Recently, a state court issued an opinion in a personal injury lawsuit filed by a tenant against her landlord, stemming from an incident in which the plaintiff was injured on the landlord’s property. The case presents an important issue that often arises in New Mexico premises liability cases. Specifically, it addressed what must be shown by a tenant to recover damages for injuries sustained on a property rented from a defendant landlord.
The Facts of the Case
In 2012, the plaintiff fell on the steps of a property she was leasing from the defendant landlord and suffered a torn ligament as a result. The plaintiff filed a negligence lawsuit against the defendant landlord, asserting that the landlord was negligent in failing to maintain the property and notify the tenant of the defect in the steps.
The landlord responded that the plaintiff was contributorily negligent and that her recovery should be barred or reduced due to her own actions having a role in causing her injuries. The plaintiff presented evidence showing that prior to the beginning of her lease, a housing code inspector notified the landlord that the step was a violation of local code, and they told the landlord that the home could not be leased until it was fixed.
Following the plaintiff’s injury, the inspector once again visited the property and concluded that the steps were never brought up to code. However, the landlord’s representative testified that he did complete the necessary repairs. The tenant claimed that, on multiple occasions, the landlord saw her trying to navigate the steps and that many visitors had been injured while visiting her.
The District Court’s Decision
In the tenant’s original action, she claimed that the landlord was liable because he failed to maintain and repair the steps and did not adequately notify her of the danger that the steps posed. The landlord denied the substantive allegations and also argued that she was contributorily negligent and moved for summary judgment. The district court granted the landlord summary judgment and found that the tenant was aware of the defect, and the landlord did not conceal it.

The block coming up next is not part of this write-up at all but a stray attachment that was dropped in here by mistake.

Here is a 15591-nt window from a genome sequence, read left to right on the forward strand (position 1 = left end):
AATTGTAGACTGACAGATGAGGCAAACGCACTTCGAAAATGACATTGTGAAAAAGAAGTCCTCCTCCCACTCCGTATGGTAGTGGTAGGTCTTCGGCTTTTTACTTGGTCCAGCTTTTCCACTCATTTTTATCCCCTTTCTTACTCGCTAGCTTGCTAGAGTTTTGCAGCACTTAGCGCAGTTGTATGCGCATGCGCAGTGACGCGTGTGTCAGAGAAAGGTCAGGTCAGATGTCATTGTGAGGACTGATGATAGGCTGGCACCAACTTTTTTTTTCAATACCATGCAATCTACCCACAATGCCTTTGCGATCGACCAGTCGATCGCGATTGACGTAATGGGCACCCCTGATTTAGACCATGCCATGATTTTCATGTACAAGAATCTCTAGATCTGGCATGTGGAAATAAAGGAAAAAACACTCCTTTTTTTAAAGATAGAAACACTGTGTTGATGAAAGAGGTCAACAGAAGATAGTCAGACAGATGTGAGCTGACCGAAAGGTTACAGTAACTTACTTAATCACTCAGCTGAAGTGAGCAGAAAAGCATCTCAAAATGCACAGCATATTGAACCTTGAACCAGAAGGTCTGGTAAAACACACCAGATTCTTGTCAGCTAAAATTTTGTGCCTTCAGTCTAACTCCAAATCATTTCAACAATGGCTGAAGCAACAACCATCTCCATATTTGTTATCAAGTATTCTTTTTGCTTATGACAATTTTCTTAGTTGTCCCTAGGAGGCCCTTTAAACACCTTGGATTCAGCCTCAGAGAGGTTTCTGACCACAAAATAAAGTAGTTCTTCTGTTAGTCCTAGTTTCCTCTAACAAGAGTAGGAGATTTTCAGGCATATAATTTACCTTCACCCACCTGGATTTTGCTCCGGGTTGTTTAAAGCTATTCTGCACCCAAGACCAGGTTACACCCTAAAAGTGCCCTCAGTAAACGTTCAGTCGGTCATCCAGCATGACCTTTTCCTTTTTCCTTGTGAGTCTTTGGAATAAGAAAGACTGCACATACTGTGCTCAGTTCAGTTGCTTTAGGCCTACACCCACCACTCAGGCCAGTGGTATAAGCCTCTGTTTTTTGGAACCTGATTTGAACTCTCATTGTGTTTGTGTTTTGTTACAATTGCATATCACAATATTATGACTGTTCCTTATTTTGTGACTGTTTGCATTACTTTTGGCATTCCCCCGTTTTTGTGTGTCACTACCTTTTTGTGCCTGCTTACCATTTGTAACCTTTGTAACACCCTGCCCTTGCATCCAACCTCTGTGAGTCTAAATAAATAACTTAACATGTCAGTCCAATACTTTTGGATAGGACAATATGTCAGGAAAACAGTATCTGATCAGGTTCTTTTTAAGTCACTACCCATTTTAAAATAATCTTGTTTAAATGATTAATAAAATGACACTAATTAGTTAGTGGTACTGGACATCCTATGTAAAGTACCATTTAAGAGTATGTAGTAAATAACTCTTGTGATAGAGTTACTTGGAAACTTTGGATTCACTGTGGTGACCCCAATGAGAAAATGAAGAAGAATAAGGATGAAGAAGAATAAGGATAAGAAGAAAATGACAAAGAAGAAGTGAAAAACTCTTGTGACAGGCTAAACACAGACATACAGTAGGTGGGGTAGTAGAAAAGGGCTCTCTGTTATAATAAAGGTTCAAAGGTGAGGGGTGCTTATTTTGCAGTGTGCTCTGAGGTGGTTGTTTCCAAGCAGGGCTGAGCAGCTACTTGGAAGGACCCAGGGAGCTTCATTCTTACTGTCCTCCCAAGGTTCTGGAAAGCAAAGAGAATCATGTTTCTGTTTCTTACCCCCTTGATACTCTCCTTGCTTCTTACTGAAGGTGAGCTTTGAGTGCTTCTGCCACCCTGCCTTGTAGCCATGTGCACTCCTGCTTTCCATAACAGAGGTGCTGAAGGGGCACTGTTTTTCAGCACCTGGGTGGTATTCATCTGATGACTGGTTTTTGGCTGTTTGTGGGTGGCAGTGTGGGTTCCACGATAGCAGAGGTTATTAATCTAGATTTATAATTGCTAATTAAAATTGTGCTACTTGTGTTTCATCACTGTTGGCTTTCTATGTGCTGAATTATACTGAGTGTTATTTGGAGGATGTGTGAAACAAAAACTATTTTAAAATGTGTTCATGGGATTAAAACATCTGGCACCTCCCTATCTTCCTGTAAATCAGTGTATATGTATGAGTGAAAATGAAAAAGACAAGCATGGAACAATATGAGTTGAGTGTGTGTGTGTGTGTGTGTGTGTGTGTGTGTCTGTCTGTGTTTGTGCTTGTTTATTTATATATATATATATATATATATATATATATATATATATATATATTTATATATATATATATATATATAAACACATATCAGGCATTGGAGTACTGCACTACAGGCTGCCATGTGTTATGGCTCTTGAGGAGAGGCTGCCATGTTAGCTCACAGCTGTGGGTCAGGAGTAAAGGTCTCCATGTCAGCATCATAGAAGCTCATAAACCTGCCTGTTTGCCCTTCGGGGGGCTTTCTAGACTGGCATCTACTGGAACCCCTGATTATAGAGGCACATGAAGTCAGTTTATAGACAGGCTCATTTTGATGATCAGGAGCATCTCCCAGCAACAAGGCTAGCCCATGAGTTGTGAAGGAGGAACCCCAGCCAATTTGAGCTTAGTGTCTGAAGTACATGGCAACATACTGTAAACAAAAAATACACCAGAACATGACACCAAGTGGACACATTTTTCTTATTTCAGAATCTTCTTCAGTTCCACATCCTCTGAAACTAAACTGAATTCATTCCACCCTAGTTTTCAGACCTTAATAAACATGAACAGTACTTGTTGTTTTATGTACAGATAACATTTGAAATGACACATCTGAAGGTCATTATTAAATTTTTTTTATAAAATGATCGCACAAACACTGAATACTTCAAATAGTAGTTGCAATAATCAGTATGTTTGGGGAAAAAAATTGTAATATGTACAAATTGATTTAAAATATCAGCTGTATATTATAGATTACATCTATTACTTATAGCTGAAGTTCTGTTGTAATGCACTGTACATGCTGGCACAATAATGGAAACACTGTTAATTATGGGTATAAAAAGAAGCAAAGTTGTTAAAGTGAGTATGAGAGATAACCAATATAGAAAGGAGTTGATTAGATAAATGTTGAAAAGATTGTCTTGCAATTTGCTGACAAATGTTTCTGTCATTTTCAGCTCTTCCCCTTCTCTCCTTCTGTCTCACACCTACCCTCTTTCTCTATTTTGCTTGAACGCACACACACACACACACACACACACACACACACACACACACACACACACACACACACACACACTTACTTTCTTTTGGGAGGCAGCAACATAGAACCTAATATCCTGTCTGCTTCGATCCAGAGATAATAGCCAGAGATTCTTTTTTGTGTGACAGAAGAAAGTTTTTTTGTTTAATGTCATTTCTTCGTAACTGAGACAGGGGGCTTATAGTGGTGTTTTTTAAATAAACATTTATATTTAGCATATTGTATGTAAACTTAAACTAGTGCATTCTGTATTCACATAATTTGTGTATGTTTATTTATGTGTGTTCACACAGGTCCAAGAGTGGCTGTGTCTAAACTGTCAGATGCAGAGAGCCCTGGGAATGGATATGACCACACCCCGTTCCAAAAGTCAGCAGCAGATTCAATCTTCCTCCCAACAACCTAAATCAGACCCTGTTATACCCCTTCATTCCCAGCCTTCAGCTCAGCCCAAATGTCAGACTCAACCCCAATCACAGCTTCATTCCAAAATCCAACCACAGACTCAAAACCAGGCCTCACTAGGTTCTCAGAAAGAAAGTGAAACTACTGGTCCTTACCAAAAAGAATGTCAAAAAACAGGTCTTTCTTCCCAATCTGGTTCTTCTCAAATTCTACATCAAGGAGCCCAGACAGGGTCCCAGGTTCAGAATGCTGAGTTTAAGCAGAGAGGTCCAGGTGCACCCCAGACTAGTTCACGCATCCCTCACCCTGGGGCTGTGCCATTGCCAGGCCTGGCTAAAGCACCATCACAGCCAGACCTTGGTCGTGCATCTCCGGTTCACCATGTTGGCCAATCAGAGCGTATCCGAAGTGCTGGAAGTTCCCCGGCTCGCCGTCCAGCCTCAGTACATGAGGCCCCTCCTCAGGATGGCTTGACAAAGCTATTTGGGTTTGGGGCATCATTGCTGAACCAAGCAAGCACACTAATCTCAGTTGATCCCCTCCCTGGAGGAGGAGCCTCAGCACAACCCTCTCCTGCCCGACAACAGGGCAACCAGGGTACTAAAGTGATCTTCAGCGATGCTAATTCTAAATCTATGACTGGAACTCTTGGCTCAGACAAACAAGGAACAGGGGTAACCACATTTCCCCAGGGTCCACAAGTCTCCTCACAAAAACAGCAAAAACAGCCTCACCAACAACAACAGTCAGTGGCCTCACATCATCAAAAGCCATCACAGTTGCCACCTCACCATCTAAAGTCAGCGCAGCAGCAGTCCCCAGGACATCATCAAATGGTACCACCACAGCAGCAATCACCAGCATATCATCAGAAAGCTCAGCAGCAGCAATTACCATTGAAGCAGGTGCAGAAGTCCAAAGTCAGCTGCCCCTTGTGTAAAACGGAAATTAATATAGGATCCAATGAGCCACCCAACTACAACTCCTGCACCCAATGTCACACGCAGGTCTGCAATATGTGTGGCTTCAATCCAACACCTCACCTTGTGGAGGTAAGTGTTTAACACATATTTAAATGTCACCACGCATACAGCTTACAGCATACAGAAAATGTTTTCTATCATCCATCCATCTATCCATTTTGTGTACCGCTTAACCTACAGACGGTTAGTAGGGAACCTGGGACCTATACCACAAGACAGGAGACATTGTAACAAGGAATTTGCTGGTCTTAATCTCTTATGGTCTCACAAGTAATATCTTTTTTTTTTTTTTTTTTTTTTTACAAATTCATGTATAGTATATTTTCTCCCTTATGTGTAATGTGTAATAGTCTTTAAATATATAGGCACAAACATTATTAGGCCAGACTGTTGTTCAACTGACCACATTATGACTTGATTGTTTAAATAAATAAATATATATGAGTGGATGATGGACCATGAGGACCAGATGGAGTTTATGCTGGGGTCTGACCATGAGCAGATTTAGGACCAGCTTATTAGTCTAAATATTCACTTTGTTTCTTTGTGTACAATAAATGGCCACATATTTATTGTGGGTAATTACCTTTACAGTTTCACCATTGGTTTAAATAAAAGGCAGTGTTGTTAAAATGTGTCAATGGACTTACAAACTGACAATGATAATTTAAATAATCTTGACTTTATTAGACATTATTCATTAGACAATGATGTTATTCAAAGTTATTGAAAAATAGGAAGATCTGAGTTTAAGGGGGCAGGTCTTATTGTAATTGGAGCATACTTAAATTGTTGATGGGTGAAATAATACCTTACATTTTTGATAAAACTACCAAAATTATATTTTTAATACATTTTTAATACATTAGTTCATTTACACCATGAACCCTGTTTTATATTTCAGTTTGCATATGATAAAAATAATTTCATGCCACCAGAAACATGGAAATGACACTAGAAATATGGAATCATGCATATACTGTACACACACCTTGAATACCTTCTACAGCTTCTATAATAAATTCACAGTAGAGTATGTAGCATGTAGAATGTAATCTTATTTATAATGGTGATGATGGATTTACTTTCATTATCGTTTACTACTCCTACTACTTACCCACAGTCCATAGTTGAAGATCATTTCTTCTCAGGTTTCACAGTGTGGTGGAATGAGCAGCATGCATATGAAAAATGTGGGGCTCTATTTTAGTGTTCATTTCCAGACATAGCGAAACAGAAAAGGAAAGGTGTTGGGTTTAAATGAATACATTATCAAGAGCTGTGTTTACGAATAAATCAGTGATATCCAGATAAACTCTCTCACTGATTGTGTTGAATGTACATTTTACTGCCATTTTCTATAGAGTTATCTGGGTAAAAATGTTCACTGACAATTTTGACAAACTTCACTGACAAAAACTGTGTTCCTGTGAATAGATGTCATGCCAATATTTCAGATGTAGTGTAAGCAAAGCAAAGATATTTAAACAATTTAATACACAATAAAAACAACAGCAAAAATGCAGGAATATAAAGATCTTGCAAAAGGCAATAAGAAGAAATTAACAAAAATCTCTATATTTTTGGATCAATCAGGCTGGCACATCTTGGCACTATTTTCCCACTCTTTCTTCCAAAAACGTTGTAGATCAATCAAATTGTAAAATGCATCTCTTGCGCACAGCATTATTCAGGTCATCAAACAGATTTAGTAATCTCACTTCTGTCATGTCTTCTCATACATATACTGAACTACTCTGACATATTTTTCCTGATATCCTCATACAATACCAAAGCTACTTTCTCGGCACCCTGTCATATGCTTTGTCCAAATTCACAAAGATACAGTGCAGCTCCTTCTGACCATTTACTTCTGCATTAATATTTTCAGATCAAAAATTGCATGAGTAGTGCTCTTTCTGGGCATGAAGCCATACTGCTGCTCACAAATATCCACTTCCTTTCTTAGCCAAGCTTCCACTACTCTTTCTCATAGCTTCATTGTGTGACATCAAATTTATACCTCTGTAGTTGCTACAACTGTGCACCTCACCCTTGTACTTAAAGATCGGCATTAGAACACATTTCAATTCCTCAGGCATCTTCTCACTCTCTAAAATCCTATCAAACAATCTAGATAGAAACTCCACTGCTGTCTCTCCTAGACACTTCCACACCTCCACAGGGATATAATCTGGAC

The Supreme Court’s Decision
The case was appealed to the state’s supreme court, where the decision was ultimately affirmed in part and reversed in part. The court found that there was undisputed evidence that the tenant knew of the dangerous condition, so the landlord was not legally required to notify her of the defect. However, the court determined that there were still genuine issues of material fact that needed to be worked out regarding whether the landlord failed to exercise reasonable care in repairing the steps after the inspector notified him that they were in violation of the local building code. As a result, the court remanded the case for further proceedings.
Premises Liability Lawsuits Against New Mexico Landlords
As the above case illustrates, tenants may file New Mexico personal injury lawsuits against their landlords if they have been injured on the property they are renting. Tenants may commence a lawsuit to recoup damages for medical bills, lost earnings, and any pain and suffering they endured as a result of the accident. Tenants may even sue for damages to their property. There are certain steps, however, that tenants must take to ensure that their landlord is made aware of dangerous conditions on the property. Failing to provide this notice may be fatal to the plaintiff’s personal injury lawsuit.
Have You Been Injured Due to a Dangerous Condition of a Rented Property?
If you or a loved one has been injured while renting a home, you should discuss your case with the Fine Law Firm; it may be that you are entitled to compensation through a New Mexico premises liability lawsuit. Cases involving injuries on a property you are renting or leasing can create some complex issues regarding notice and liabilities, but an attorney can help you confidently navigate these issues. If you are successful, you may be entitled to monetary compensation for the injuries you sustained. Contact one of the attorneys at the Fine Law Firm for your free initial consultation at 800-640-6590.
More Blog Posts:
State Supreme Court Reverses Summary Judgment, Permitting Plaintiff’s Untimely Affidavit, New Mexico Personal Injury Lawyer Blog, January 19, 2017.
New Mexico Circuit Court Finds Mountain Resort Waiver of Liability Valid in Negligence Lawsuit, New Mexico Personal Injury Lawyer Blog, February 5, 2018.